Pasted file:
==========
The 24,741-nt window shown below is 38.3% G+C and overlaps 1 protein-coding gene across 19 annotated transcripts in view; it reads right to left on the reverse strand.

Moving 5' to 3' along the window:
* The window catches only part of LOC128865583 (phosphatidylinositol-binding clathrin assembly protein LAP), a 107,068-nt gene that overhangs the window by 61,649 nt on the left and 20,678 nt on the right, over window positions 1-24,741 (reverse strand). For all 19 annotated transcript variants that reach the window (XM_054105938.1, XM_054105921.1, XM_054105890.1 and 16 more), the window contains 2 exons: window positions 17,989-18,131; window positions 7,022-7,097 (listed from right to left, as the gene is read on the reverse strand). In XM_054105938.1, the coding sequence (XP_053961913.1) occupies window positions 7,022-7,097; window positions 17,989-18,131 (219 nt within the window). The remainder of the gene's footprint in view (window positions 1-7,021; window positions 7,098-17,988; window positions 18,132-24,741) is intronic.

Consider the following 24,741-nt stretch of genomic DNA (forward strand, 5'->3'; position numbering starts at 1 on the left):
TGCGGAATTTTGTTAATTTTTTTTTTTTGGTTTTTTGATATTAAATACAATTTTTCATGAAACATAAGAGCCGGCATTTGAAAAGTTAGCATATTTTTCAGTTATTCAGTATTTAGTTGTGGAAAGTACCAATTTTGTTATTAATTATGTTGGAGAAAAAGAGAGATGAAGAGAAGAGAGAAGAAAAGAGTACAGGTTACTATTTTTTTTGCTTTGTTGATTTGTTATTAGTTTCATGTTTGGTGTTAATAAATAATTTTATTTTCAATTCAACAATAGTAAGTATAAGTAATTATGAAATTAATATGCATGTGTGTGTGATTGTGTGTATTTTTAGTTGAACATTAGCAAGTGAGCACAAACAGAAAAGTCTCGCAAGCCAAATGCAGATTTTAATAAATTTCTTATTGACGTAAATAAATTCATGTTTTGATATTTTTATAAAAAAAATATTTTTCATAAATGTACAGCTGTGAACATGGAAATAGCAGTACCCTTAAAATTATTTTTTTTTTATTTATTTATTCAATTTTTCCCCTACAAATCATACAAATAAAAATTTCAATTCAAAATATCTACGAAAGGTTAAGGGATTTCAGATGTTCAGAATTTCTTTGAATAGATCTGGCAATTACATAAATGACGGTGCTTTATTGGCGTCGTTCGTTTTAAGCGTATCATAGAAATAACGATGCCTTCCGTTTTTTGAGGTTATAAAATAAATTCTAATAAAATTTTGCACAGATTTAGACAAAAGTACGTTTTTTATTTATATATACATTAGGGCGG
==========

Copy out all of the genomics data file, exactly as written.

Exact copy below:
The 24,741-nt window shown below is 38.3% G+C and overlaps 1 protein-coding gene across 19 annotated transcripts in view; it reads right to left on the reverse strand.

Moving 5' to 3' along the window:
* The window catches only part of LOC128865583 (phosphatidylinositol-binding clathrin assembly protein LAP), a 107,068-nt gene that overhangs the window by 61,649 nt on the left and 20,678 nt on the right, over window positions 1-24,741 (reverse strand). For all 19 annotated transcript variants that reach the window (XM_054105938.1, XM_054105921.1, XM_054105890.1 and 16 more), the window contains 2 exons: window positions 17,989-18,131; window positions 7,022-7,097 (listed from right to left, as the gene is read on the reverse strand). In XM_054105938.1, the coding sequence (XP_053961913.1) occupies window positions 7,022-7,097; window positions 17,989-18,131 (219 nt within the window). The remainder of the gene's footprint in view (window positions 1-7,021; window positions 7,098-17,988; window positions 18,132-24,741) is intronic.

Consider the following 24,741-nt stretch of genomic DNA (forward strand, 5'->3'; position numbering starts at 1 on the left):
TGCGGAATTTTGTTAATTTTTTTTTTTTGGTTTTTTGATATTAAATACAATTTTTCATGAAACATAAGAGCCGGCATTTGAAAAGTTAGCATATTTTTCAGTTATTCAGTATTTAGTTGTGGAAAGTACCAATTTTGTTATTAATTATGTTGGAGAAAAAGAGAGATGAAGAGAAGAGAGAAGAAAAGAGTACAGGTTACTATTTTTTTTGCTTTGTTGATTTGTTATTAGTTTCATGTTTGGTGTTAATAAATAATTTTATTTTCAATTCAACAATAGTAAGTATAAGTAATTATGAAATTAATATGCATGTGTGTGTGATTGTGTGTATTTTTAGTTGAACATTAGCAAGTGAGCACAAACAGAAAAGTCTCGCAAGCCAAATGCAGATTTTAATAAATTTCTTATTGACGTAAATAAATTCATGTTTTGATATTTTTATAAAAAAAATATTTTTCATAAATGTACAGCTGTGAACATGGAAATAGCAGTACCCTTAAAATTATTTTTTTTTTATTTATTTATTCAATTTTTCCCCTACAAATCATACAAATAAAAATTTCAATTCAAAATATCTACGAAAGGTTAAGGGATTTCAGATGTTCAGAATTTCTTTGAATAGATCTGGCAATTACATAAATGACGGTGCTTTATTGGCGTCGTTCGTTTTAAGCGTATCATAGAAATAACGATGCCTTCCGTTTTTTGAGGTTATAAAATAAATTCTAATAAAATTTTGCACAGATTTAGACAAAAGTACGTTTTTTATTTATATATACATTAGGGCGG